I was so in love with the way that these little cuties were turning out that I doubled the recipe and made more.  I’m a taster when it comes to baking.  I have an idea of what batters and dough should taste like at certain stages, and it helps me to make a metal checklist of what ingredients I have put in.  So, I taste as I mix.  This was some of the tastiest dough I have ever come across!  I know you’re all thinking, “Ummm, ewww!”  But when you’ve tasted as many batters and doughs as I have, they all start to taste alike.  And this was definitely one that I could not wait to get in the oven!

The dough was a tad bit on the ‘gooey’ side, with a hint of graininess from the brown sugar.  Not nearly as ‘dry’ as most cookie doughs.  I know, it sounds odd.  But, if you are familiar with making cookies, then you know what I mean.

Moving on, I did rounded teaspoons instead of level.  Sure, they were slightly bigger than the original, but I’m trying to keep a man happy, and no man likes to eat a cookie roughly the size of his thumbnail.  Great news is, the original version of this cookie is reported to have 33 calories per cookie.  I figure mine around 50-60 calories.  Still not bad for a cookie!

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I made them two days ago.  Scott’s already gotten through half of them.  Dang men and their fast metabolisms…

Needless to say, they are very chewy and lovely.  Not terribly sweet, just the right amount.  And I really don’t mind that they are small.  It’s the perfect amount of cookie.

I’ll post pictures soon. Penelope, or iPen (my new iPhone) has a bit of an attitude and she’s being stupid right now.

Until Next Time,

Peace, Love, and Cupcakes!

Butterscotch Blondies

I love brownies so much that I thought that I would give blondies a try.  Eh, I wasn’t impressed with the results.

What You Need:

¾ cup butter (1 ½ sticks)

¾ cup packed light brown sugar

½ cup granulated sugar

2 eggs

2 cups all-purpose flour

1 teaspoon baking soda

½ teaspoon salt

1 ¾ cups butterscotch chips

1 cup chopped nuts (optional)

 

And Here’s What You Do:

Heat oven to 350 degrees.  Grease 13x9x2 inch baking pan

Beat butter, brown sugar and granulated sugar in large bowl until creamy.  Add eggs; beat well.  Stir together flour, baking soda and salt; gradually add in butter mixture, beating until well blended.  Stir in butterscotch chips and nuts, if desired.  Spread in prepared pan.

Bake 30 to 35 minutes or until top is golden brown and center is set.  Cool completely in pan on wire rack.  Cut into bars.  About 36 bars.

What I Did:

The batter for these looked a lot more like cookie batter than brownie batter.  Hmm…Of course, not ever having made blondies, I don’t have anything else to compare it to besides brownies.  So, to give it a little more moisture, I added two big spoonfuls of marshmallow fluff.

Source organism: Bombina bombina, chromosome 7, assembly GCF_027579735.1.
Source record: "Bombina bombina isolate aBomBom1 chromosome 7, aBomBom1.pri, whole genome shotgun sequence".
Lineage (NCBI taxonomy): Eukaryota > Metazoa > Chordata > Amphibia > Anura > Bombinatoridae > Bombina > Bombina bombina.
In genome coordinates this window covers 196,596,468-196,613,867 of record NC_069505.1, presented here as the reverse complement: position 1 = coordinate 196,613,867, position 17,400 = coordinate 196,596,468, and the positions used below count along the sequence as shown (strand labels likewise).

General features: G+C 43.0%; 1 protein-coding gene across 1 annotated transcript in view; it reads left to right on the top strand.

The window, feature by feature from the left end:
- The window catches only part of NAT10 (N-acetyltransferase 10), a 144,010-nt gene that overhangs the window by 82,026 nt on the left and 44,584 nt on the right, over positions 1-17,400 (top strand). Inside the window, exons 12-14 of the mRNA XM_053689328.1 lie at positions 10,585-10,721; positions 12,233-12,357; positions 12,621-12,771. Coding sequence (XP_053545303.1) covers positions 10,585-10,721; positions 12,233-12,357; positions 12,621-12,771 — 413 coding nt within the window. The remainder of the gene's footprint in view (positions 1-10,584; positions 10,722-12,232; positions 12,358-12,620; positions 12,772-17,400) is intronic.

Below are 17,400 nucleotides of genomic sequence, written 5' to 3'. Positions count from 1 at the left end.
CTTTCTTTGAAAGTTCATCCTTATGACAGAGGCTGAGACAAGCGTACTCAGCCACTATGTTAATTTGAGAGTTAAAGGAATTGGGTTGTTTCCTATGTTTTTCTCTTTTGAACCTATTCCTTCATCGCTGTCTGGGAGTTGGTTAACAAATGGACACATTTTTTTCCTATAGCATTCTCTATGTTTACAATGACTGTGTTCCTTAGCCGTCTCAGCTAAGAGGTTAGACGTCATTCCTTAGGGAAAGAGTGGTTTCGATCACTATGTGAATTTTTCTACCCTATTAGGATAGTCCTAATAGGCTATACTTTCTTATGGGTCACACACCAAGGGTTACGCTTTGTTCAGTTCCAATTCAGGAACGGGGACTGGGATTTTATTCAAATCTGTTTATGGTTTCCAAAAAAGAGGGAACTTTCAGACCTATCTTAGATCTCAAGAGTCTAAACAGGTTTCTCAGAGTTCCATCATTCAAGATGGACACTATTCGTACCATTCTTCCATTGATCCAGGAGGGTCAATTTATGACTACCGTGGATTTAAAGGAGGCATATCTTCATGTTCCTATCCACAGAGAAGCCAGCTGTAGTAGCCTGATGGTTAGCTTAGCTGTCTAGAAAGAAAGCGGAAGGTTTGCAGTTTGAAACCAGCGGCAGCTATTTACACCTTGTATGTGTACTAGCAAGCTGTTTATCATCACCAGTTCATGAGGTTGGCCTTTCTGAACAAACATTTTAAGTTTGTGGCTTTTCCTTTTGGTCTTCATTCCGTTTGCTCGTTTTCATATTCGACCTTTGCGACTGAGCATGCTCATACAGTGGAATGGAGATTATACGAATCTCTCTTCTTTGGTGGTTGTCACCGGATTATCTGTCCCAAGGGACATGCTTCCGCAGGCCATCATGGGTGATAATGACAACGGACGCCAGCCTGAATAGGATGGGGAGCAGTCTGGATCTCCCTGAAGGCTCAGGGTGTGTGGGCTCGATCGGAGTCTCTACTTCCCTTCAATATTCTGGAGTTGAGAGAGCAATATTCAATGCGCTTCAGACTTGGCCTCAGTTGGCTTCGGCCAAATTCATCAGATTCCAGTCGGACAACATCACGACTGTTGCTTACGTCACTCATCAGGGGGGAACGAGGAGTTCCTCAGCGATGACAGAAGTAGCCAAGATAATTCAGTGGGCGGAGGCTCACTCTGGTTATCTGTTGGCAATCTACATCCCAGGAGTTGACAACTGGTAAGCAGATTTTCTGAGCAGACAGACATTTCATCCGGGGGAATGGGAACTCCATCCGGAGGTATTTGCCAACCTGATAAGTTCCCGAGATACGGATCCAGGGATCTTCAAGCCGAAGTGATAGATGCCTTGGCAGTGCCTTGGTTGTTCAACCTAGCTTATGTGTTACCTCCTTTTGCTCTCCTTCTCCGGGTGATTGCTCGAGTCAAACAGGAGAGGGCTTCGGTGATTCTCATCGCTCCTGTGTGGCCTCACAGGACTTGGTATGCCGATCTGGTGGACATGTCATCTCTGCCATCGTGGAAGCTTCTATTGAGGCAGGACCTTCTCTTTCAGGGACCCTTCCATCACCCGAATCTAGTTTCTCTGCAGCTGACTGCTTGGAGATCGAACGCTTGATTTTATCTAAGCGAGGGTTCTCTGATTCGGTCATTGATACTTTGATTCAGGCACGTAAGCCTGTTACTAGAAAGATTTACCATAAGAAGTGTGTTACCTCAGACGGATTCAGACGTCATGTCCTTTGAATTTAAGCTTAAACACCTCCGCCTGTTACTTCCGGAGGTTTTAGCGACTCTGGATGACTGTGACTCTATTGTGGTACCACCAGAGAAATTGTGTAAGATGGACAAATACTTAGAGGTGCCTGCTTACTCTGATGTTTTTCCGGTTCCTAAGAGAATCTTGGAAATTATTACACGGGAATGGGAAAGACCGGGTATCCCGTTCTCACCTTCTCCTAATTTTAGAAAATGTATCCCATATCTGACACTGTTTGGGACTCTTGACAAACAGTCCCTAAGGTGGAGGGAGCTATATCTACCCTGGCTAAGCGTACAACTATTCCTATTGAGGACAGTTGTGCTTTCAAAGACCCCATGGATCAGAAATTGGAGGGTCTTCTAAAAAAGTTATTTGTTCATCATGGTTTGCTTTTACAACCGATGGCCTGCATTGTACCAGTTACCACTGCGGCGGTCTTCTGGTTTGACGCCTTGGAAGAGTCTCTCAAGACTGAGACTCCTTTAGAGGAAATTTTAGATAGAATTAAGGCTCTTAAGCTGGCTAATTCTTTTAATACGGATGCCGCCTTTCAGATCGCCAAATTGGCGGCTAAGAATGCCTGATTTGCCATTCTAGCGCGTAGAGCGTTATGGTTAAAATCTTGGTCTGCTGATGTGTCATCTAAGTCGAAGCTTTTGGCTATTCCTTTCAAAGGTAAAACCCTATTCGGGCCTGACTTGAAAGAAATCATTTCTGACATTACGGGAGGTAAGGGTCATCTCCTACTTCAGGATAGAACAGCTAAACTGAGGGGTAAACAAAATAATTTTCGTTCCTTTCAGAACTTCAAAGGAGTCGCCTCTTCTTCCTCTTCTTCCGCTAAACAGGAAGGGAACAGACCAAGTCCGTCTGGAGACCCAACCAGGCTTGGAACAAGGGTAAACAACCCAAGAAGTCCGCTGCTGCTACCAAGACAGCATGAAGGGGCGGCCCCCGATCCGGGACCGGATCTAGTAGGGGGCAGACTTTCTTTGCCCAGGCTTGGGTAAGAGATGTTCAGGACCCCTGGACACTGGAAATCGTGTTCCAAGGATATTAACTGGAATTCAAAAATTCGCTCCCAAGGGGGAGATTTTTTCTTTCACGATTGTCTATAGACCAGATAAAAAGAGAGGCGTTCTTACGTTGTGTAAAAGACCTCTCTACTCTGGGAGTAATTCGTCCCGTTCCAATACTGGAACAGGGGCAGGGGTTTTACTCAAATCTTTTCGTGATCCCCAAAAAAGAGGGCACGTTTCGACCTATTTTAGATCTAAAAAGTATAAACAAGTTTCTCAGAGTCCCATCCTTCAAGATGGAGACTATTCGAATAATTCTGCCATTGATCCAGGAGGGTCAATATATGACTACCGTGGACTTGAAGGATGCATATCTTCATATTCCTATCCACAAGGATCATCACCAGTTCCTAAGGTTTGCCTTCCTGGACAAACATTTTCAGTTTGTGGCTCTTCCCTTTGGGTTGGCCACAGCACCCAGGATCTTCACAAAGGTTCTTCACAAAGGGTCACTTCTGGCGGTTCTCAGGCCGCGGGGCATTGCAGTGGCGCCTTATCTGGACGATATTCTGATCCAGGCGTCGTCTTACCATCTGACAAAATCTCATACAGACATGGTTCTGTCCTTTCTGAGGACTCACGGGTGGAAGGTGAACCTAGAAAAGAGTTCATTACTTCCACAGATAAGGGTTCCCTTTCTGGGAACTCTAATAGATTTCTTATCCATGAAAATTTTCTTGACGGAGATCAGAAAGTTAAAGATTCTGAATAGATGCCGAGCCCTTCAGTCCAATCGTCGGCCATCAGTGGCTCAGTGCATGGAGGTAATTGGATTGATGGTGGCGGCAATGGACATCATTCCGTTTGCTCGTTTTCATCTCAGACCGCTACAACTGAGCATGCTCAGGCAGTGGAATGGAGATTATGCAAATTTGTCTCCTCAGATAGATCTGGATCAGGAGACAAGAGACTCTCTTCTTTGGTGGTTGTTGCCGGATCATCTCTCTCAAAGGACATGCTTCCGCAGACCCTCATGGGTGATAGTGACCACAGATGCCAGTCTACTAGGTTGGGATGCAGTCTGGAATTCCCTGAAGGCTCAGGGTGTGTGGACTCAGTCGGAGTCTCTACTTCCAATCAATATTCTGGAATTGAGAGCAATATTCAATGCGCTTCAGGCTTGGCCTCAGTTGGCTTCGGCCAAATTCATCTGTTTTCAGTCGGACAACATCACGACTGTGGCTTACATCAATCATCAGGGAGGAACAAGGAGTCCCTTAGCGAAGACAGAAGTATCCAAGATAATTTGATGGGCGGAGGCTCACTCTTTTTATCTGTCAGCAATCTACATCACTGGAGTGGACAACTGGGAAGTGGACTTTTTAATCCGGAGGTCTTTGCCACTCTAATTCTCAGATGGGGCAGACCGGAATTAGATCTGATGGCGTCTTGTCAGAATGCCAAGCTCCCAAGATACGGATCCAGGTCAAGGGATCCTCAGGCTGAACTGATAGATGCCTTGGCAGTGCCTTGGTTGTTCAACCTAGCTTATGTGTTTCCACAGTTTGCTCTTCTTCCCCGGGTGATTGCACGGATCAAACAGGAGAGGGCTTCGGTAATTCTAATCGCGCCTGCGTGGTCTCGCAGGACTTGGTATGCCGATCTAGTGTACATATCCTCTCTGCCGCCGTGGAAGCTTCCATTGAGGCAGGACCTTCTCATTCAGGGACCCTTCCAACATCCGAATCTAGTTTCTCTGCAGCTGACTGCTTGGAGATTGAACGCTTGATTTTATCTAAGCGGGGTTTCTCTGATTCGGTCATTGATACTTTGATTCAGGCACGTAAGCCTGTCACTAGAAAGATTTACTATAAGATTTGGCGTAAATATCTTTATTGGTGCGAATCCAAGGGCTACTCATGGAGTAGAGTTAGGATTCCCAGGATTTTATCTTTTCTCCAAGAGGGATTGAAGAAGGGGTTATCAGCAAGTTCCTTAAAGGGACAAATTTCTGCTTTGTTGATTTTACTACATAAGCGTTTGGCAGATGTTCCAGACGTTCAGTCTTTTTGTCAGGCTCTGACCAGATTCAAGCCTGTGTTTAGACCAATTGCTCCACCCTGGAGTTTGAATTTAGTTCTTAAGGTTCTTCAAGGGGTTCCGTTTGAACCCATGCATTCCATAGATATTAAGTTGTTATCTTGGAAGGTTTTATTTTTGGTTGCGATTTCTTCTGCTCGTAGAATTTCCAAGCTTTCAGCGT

I changed it up a little by decreasing the amount of butterscotch chips and replacing it with chocolate chips.

 

Reaction:

I didn’t like these much.  I’m not sure if it was the butterscotch chips, or what it was.  Scott claimed that they were good, but it did take him longer to finish the batch than normal, so I don’t know if I completely believe him.  His boss at work loved them, so perhaps this will be a recipe that I pass on to her.  If anyone wishes to try this recipe, please feel free.  I don’t think that I will retain it.

Apple Oatmeal Raisin Bread – Wholesome Breakfast in a Bread

Bread is such a great thing to make.  I think I feel the most satisfied when I have a golden loaf fresh out of the oven.  Unlike bread that uses yeast (like most sandwich bread), quick breads are much easier and faster to make.  No rising, no proofing, no kneading, punching, or making sure that your yeastie beasties don’t die.

I had a lot of apples that I needed to use, so I found a recipe for fruit bread that you can mix and match ingredients in.   The concept is the same as banana bread, just with apples.

What You Need:

1 cup shredded apple, squeezed dry

¾ cup rolled oats

½ cup raisins

1/2  cup sweetened coconut

1 ¼ cups flour

¾ cups sugar

1 teaspoon baking powder

1 teaspoon salt

½ teaspoon baking soda

½ teaspoon cinnamon

½ teaspoon nutmeg

2 eggs

½ cup cooled melted butter or vegetable oil

½ cup plain yogurt or sour cream

1 teaspoon vanilla

1 teaspoon citrus zest (optional)

 

And Here’s What You Do:

Preheat the oven to 350 degrees.  Lightly butter one 9×5 inch loaf pan.

Mix dry and wet ingredients separately, then mix together until just combined.  Spread in the pan and bake for 55 minutes, or until a toothpick inserted into the middle comes out clean.  Cool 30 minutes in the pan on a rack, then turn out onto the rack to cool completely.

What I Did: